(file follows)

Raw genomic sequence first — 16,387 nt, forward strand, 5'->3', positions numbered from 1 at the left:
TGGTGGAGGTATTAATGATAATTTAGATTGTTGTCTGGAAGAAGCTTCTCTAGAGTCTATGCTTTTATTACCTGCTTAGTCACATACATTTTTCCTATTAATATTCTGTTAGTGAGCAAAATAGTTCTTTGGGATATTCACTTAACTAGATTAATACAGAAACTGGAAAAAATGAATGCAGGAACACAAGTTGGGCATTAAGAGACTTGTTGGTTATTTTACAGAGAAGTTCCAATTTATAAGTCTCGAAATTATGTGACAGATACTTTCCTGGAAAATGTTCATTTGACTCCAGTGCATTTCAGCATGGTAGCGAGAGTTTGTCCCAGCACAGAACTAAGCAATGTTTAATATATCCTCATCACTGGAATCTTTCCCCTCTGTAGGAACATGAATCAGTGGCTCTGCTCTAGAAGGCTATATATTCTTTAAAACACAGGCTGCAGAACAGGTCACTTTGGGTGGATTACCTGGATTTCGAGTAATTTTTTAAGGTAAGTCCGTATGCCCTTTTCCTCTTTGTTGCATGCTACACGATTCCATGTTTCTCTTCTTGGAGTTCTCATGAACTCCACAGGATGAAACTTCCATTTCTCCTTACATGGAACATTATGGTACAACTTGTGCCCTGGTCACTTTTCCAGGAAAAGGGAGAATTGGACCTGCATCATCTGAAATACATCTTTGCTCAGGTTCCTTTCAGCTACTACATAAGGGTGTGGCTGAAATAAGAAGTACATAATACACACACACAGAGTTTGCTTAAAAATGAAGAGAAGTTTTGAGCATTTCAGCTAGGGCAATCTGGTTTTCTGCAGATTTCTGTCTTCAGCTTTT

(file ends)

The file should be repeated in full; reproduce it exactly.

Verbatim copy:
Raw genomic sequence first — 16,387 nt, forward strand, 5'->3', positions numbered from 1 at the left:
TGGTGGAGGTATTAATGATAATTTAGATTGTTGTCTGGAAGAAGCTTCTCTAGAGTCTATGCTTTTATTACCTGCTTAGTCACATACATTTTTCCTATTAATATTCTGTTAGTGAGCAAAATAGTTCTTTGGGATATTCACTTAACTAGATTAATACAGAAACTGGAAAAAATGAATGCAGGAACACAAGTTGGGCATTAAGAGACTTGTTGGTTATTTTACAGAGAAGTTCCAATTTATAAGTCTCGAAATTATGTGACAGATACTTTCCTGGAAAATGTTCATTTGACTCCAGTGCATTTCAGCATGGTAGCGAGAGTTTGTCCCAGCACAGAACTAAGCAATGTTTAATATATCCTCATCACTGGAATCTTTCCCCTCTGTAGGAACATGAATCAGTGGCTCTGCTCTAGAAGGCTATATATTCTTTAAAACACAGGCTGCAGAACAGGTCACTTTGGGTGGATTACCTGGATTTCGAGTAATTTTTTAAGGTAAGTCCGTATGCCCTTTTCCTCTTTGTTGCATGCTACACGATTCCATGTTTCTCTTCTTGGAGTTCTCATGAACTCCACAGGATGAAACTTCCATTTCTCCTTACATGGAACATTATGGTACAACTTGTGCCCTGGTCACTTTTCCAGGAAAAGGGAGAATTGGACCTGCATCATCTGAAATACATCTTTGCTCAGGTTCCTTTCAGCTACTACATAAGGGTGTGGCTGAAATAAGAAGTACATAATACACACACACAGAGTTTGCTTAAAAATGAAGAGAAGTTTTGAGCATTTCAGCTAGGGCAATCTGGTTTTCTGCAGATTTCTGTCTTCAGCTTTT